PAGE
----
The following article is a guest post.
Don’t miss these 7 top tips on flu prevention:
1. Know the Symptoms.
Some symptoms of the flu mirror seasonal allergies. These are runny or stuffy nose, sore throat, headache, and cough. However, it’s important to note that the influenza virus will always cause a fever while allergies won’t.
Fever is one of the body’s immune responses to attacking flu pathogens with the hopes of creating a hostile environment in which to eliminate the virus. The best oral digital thermometer is a must for flu season, giving you quick and accurate temperature monitoring to protect against illness.
The flu will also cause fatigue, chills, and in some cases, vomiting or diarrhea. As white blood cells are diverted from joints and muscles to fight the virus as well, mild to extreme muscle and body aches will occur.
2. Track Outbreaks.
It used to be a guessing game where and when flu outbreaks would occur. Now, developments in technology have created new avenues for spreading awareness.
Apps like FluView from the Centers for Disease Control and Prevention detail which influenza strains are most likely to spread and where outbreaks are occurring in relation to where you live.
SickWeather is another app for tracking flu spread. It instead relies on aggregated social media data to display sick zones for you to avoid.
3. Fortify Your Immune System.
Can you ever really boost your immune system to ward off infection? Absolutely.
Simply put, being worn down, experiencing chronic stress, eating a poor diet, not exercising and missing sleep can all make you more susceptible to getting sick.
Fortifying your immune system instead with the vitamins and minerals it needs to quickly man the defenses when it’s time to fight off a virus.
Stock up on whole grains, fresh fruits and vegetables, lean meats, and healthy fats this fall and winter for flu prevention. Make sure to exercise for at least 30 minutes a day. Consider taking a multivitamin to supplement missed nutrition as well. And add on a half hour to an hour of extra sleep each night to give you body extra time to repair and protect itself.
4. Boost Lymphatic Flow.
Reinforcing your body’s ability to filter out toxins and quickly eliminate infectious pathogens may be aided by a boost in lymphatic flow. The lymphatic system helps to identify foreign germs like viruses, bacteria, or fungi, and then trigger the immune system to attack and eliminate them. Thus helping with flu prevention.
Boost lymphatic flow with simple steps like:
- dry brushing,
- getting a lymphatic massage,
- drinking lots of water,
- practicing yoga,
- hanging upside down,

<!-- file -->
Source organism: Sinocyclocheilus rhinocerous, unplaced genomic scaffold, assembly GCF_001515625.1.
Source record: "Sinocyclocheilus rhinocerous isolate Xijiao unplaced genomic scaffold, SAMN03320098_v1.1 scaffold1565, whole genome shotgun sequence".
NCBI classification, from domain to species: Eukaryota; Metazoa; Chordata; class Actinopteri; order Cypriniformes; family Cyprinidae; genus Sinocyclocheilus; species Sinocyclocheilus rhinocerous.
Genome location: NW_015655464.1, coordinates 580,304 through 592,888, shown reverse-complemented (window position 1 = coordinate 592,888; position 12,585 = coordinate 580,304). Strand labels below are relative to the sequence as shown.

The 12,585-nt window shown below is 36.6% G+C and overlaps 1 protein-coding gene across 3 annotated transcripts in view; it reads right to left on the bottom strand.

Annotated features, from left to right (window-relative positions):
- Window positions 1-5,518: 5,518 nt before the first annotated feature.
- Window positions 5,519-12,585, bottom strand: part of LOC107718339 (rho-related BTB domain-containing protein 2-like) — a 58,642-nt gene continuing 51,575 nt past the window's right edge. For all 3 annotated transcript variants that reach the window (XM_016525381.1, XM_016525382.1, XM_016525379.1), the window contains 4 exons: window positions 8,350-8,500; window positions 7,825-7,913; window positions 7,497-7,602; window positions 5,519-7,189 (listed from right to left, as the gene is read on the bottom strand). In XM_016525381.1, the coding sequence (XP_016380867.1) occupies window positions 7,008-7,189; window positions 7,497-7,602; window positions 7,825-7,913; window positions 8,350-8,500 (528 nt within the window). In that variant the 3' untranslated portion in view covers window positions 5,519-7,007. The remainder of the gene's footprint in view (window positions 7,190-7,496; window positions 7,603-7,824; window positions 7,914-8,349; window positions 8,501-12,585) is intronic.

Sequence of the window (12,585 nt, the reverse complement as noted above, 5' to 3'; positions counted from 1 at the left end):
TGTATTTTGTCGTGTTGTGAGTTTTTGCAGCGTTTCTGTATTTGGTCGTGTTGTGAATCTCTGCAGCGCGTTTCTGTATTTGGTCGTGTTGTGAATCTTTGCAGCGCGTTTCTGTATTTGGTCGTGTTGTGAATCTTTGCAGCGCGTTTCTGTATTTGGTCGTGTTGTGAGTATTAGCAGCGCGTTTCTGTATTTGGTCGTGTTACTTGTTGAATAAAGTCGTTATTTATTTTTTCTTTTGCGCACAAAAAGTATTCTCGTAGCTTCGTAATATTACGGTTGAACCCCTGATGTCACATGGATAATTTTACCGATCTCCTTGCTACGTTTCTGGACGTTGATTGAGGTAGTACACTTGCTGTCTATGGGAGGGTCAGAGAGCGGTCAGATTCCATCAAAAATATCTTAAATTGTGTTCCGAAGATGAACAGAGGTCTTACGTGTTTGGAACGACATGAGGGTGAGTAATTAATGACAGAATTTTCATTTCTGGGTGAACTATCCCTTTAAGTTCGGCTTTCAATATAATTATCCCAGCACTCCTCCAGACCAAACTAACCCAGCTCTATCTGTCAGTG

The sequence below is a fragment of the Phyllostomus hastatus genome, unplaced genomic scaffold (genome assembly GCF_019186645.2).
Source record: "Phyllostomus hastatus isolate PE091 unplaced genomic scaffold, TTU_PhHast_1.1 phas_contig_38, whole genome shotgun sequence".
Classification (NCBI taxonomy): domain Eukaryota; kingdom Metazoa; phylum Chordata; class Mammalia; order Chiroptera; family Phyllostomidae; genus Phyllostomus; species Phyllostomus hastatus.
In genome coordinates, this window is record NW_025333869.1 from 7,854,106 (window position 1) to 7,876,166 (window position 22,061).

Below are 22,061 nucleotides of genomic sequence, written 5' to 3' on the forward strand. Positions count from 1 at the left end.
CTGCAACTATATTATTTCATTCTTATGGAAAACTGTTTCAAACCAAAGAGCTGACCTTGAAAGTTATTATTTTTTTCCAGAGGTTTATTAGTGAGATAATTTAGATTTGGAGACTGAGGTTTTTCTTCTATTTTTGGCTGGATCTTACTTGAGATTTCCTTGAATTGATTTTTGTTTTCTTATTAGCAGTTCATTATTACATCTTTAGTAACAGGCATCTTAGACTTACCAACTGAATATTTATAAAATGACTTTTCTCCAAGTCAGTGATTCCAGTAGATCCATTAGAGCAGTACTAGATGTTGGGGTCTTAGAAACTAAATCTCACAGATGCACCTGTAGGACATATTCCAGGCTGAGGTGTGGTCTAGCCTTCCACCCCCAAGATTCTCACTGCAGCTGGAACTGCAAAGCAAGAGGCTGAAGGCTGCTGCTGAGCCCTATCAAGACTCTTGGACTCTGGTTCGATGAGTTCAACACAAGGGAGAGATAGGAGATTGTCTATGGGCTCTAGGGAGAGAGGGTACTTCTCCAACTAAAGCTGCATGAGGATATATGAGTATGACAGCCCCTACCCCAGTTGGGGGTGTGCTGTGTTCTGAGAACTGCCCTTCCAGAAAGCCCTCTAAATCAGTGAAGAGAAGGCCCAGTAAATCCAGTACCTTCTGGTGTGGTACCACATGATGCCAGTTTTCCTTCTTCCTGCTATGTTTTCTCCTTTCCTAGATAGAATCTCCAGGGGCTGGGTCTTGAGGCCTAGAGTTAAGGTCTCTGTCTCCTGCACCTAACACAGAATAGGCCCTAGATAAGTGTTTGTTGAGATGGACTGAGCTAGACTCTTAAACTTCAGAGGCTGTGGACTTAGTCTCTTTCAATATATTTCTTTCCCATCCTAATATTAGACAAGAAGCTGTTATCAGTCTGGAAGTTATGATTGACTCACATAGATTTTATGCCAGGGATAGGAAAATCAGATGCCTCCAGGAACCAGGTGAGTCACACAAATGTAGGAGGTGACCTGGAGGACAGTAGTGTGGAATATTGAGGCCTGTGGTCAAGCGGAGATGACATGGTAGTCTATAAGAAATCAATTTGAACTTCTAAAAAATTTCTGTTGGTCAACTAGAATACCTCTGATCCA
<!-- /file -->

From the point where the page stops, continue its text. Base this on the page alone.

- or even jumping on a trampoline.
5. Get the Flu Vaccine.
The flu virus can infect anyone, even the healthiest most active people. It’s critical to get the vaccine shot prior to a flu outbreak in your area. As it can actually take your body one to two weeks to build up the antibodies it needs to fight off an infection.
The nasal spray vaccine is no longer available for the 2017 season. Officials recommend everyone, from kids to seniors, get their flu shots. Check with your local pharmacy or grocery store to see where flu shots are available. Verify with your health insurance company about coverage. Some employers even reimburse employees for their flu shots, never hurts to ask!
6. Practice Good Hygiene.
Never is it more important than during flu season to practice all the proper flu prevention and hygiene techniques you learned as a kid.
- Cough and sneeze into your elbow.
- Use tissues and immediately throw them away.
- Keep up with washing your hands regularly.
- Go the extra mile by disinfecting commonly used surfaces in your home like doorknobs and faucets.
- Be mindful of spending time around people who have a cold or the flu.
These types of airborne viruses only need a small particle of dust or a respiratory droplet to carry them into your system, that’s it. Protect yourself on the go carrying hand sanitizer in your car or bag. Avoid sharing cups with anyone, even friends or family.
7. Don’t Take the Flu for Granted.
While many healthy adults who contract the flu will recover within days to a couple weeks, there are a multitude of complications. These can exacerbate existing conditions and even be life-threatening. Including asthma attacks, pneumonia, and dehydration.
Older adults, people with chronic diseases, and children are especially at risk for flu complications. An estimated 12,000 to over 50,000 people may die from the flu or flu complications every year.
Don’t get caught off guard when it comes to recognizing symptoms and seeking immediate treatment for the flu. Early action is key to avoiding the flu and cold and staying healthy.